Quite a few friends had told me that they felt older when they turned 24. They knew it sounded silly, they had said, but somehow, they turned 24 and felt like they needed to get their lives together – they felt they were getting older and needed to be taking steps towards growing up and settling down.
I turned 24 on September 22nd and…..I can’t say I feel the same way. Maybe it’s because I’m in a foreign country, away from all the social pressures of having to show that you have life figured out. Maybe it’s because I’m so removed from societies where success is measured by material wealth, a high paying job and progress towards a better position, a fatter paycheck, a bigger apartment and more material possessions. Or maybe it’s just because I’ve met so many people on this trip that are older than me but still manage to live young, travel often, appreciate the small things and pay their bills.
I turned 24 on an overnight bus to Mendoza – a city in Argentina, famous for its vineyards and wines. Because of the outrageous price of air travel, overnight buses are common in Argentina and more comfortable than you’d think. I booked this particular trip through an organization called BAIS (Buenos Aires International Students). There were about 40 of us on the 3-day trip to Mendoza, enough to rent out a whole bus for our group. Everyone on the trip was from different countries mainly in Europe and Latin America, here on some kind of exchange program or working. I think I was the only one representing the US or India or Ghana.
I told no one of my birthday, aside from the Vietnamese-French girl sitting beside me and expected a low-key but pleasant day in Mendoza. But the people leading the trip must have known because somehow at 12am, as we made our way at crazy speeds through the middle of rural Argentina, the whole bus started singing me happy birthday while popping bottles of champagne! I got sung happy birthday in English, Spanish, Portuguese, Dutch, Finnish, French, German and a host of other languages. We spent the night drinking bubbly (and some other cocktail called Jugo del Amor), dancing to Danza Kuduro (and other reggaeton) and singing along to Michel Telo’s Ai Se Eu Te Pego.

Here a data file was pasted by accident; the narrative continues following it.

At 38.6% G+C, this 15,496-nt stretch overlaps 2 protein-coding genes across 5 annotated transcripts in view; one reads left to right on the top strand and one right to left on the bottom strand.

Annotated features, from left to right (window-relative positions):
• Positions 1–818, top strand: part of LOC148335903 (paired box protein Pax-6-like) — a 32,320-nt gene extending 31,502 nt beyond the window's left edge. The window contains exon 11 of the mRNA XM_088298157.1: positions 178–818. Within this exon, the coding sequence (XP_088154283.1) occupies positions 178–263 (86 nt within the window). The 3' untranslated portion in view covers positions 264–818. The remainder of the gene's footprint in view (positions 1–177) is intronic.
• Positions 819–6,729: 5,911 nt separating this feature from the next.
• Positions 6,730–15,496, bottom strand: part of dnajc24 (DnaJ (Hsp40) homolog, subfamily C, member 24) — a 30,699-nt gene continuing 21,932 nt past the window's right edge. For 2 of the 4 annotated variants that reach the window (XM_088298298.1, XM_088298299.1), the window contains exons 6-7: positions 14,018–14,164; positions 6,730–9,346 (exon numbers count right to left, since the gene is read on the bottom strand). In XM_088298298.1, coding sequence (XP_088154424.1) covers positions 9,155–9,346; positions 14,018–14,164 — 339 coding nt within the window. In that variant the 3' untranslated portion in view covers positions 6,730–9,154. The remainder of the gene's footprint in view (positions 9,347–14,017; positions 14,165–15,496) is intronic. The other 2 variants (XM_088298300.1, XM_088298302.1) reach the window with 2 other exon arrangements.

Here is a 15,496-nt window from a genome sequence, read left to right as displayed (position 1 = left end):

Somehow we still got enough sleep to reach Mendoza refreshed the next day. The actual day of my birthday was spent biking to two different bodegas (wineries) and tasting Argentina’s red wines. And in true Argentine style, the night consisted of fernet and cumbia dancing at a boliche called Runner.
I turned 24 and felt younger. Freer. Less stressed. I turned 24 and felt no pressure to figure out life. And so far during my time in Argentina, I haven’t once thought about careers or GREs or grad school or settling down….(which may or may not be a good thing). But though I am probably as lost as I was before (career-wise), I don’t feel stuck anymore. I finally feel like I’m living. I’m doing what I should be doing in my 20s. And as much as I disliked the long hours and drudgery of my consulting job, I realize I owe my current state of happiness to my last job. If I hadn’t put in my two years of consulting, I wouldn’t have been able to afford all this traveling. And if I hadn’t been as unhappy as a consultant, I would never have quit and left. And I wouldn’t be here experiencing another country, another culture, another way of life.
So maybe I did grow up on my 24th birthday. Just not in the way most people do. I meet people here every day, who are living proof of the fact that life doesn’t have to be about working behind a desk for all but 3 weeks out of the year. Life isn’t about stressing or rushing to figure it all out. You just have to step out of the vicious cycle to realize how insignificant it all is. I turned 24 and now feel more certain than ever of what kind of life I want to have and what kind I don’t. And though this realization or affirmation may not be much, I’d like to think it’s a start. 🙂